Success, Vinylly

Gary Davis scored an underground dance sensation in 1979. In 2004, he heard it for the first time.

"When you do reissues, that brings up the value of the original," Gonzales says by cell from his New York studio. "A lot of people don't like reissues or whatever, but you gotta think about the kids that can't spend $200 for a record. It's all about education and passing the music on. That's what we try to do is pass the music on."

Davis is flattered by the attention: "It's telling me if you do something well, sooner or later, people are gonna discover it." More than anything, he doesn't want to be remembered as some kind of aging, one-hit footnote in the history of disco. He's been making music and movies for 25-some years without recognition; the only thing the cult cred will change is the ease by which it's done. Like Gonzales, he sees himself as a part of the musical continuum, more for the generations to come than for the ones that have already disappeared.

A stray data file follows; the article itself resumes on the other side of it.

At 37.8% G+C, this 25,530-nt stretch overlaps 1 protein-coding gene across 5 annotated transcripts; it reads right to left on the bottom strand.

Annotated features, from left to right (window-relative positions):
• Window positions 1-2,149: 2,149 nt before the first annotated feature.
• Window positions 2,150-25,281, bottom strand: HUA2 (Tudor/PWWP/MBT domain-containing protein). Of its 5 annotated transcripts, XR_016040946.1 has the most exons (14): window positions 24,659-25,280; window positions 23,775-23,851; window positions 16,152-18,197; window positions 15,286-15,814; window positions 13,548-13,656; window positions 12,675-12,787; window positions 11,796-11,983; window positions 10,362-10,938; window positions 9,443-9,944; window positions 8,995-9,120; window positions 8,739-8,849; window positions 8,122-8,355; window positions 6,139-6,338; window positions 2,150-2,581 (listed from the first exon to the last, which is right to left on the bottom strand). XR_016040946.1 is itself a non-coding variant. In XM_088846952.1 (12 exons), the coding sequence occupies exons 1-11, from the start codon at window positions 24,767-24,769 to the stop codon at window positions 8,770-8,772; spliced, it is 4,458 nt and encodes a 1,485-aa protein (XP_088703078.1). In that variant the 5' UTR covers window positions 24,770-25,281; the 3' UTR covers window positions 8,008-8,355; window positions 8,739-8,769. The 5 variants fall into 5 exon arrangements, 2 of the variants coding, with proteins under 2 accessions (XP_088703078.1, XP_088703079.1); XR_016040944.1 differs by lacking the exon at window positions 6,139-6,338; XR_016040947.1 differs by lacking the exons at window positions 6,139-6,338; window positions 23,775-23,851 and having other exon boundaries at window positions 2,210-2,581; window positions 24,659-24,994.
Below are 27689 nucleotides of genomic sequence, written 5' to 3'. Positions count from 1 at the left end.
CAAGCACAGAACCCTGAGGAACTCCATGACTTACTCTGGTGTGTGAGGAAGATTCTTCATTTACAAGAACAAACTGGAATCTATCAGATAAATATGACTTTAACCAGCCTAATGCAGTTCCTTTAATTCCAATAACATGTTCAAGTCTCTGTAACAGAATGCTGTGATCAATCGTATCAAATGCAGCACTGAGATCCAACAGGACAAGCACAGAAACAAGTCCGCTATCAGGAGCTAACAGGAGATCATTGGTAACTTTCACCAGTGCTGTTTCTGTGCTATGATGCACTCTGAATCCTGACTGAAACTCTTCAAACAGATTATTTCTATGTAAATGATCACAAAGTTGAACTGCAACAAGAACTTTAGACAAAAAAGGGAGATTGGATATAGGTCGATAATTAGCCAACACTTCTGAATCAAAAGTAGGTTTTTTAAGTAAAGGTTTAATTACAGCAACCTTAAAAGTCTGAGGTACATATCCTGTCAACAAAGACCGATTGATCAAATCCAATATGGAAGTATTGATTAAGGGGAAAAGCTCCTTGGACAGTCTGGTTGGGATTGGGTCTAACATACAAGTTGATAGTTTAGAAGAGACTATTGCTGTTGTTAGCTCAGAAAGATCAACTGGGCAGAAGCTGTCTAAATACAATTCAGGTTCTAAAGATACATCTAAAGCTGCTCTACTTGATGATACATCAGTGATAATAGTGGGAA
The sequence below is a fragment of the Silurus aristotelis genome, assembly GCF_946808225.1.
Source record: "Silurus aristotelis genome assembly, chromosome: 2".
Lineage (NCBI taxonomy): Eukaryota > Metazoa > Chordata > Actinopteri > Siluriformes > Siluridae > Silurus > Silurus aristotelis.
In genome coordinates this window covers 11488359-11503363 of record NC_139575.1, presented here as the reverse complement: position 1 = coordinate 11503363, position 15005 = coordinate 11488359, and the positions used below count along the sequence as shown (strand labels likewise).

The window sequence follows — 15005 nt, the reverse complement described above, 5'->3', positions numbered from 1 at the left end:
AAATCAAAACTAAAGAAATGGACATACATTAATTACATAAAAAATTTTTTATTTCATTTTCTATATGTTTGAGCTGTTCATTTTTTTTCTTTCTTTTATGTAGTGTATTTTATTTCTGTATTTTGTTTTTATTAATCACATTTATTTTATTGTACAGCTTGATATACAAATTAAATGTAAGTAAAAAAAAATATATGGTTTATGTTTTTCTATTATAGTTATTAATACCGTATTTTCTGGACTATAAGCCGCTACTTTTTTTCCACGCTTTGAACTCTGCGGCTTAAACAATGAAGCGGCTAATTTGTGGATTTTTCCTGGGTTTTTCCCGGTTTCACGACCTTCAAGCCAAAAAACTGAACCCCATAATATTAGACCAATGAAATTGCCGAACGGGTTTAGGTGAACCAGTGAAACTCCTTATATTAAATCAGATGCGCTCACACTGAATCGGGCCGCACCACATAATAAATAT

"I want people who are out there struggling to know: Do not depend on other people having control over your destiny. If you wanna do it, do it!" he says. "The best part is doing it, so why worry about all this other nonsense? I've always felt that way, but now I have the evidence to back up what I've been telling people all along. It gives me the credibility I deserve."

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